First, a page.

Aged 42, Leobardo Vázquez was gunned down last night outside his home in Gutiérrez Zamora, a municipality in the northern part of the state, which is regarded as the western hemisphere’s most dangerous region for journalists.
Until last year, he worked for La Opinion de Poza Rica, a local newspaper, but he was currently the editor of Enlace Informativo Regional, a Facebook page providing news about the region.
Ana Laura Pérez, the head of the Veracruz State Commission for the Attention and Protection of Journalists (CEAPP), said Vázquez had not contacted the commission to report receiving threats. But colleagues of Vázquez said he had been threatened by local officials and had been about to file a complaint and seek protection.
“With three journalists murdered in Mexico so far this year, the situation is becoming untenable for the Mexican media, especially those in Veracruz,” said Emmanuel Colombié, the head of RSF’s Latin America bureau. “The local police and judicial authorities must quickly identify those responsible for Leobardo Vázquez’s murder and provide his family with protection.”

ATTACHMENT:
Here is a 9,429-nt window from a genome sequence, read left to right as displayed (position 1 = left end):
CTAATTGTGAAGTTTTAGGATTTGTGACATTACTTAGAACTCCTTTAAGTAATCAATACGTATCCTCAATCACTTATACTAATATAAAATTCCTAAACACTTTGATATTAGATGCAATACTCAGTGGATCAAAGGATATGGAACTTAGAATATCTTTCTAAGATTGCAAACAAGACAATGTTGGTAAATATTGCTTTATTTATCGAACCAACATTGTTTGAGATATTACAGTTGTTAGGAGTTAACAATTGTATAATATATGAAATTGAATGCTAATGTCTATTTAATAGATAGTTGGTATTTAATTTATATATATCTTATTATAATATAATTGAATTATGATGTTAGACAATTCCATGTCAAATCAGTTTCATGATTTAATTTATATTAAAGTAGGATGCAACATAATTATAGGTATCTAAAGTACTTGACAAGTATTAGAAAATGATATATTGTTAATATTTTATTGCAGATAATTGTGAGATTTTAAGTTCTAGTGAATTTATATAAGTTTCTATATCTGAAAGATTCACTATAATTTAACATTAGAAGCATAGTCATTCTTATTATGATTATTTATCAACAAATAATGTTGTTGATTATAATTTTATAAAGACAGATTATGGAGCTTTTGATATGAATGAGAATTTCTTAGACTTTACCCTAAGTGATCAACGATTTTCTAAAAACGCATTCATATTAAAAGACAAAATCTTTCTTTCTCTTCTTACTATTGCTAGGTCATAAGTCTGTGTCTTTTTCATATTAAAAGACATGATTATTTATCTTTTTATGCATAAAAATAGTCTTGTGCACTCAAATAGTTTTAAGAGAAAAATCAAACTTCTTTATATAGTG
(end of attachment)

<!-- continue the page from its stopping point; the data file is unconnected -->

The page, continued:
In a report published in February 2017, entitled “Veracruz: journalists and the state of fear,” RSF examines the critical situation of journalism in Veracruz and the flaws in Mexico’s mechanisms for protecting journalists in danger, and offers detailed recommendations for improving the situation.
Vázquez was the third journalist to be murdered this year in Mexico, following Pamika Montenegro and Carlos Domínguez Rodríguez.
The producer of El Sillón, a satirical news channel on YouTube in which she made fun of local politicians, Montenegro was shot by two unidentified gunmen in a restaurant in Acapulco, in the southwestern state of Guerrero, on 5 February. Domínguez was stabbed to death in the centre of Nuevo Laredo, in the northeastern state of Tamaulipas, on 13 January.
Mexico is ranked 147th out of 180 countries in RSF's 2017 World Press Freedom Index.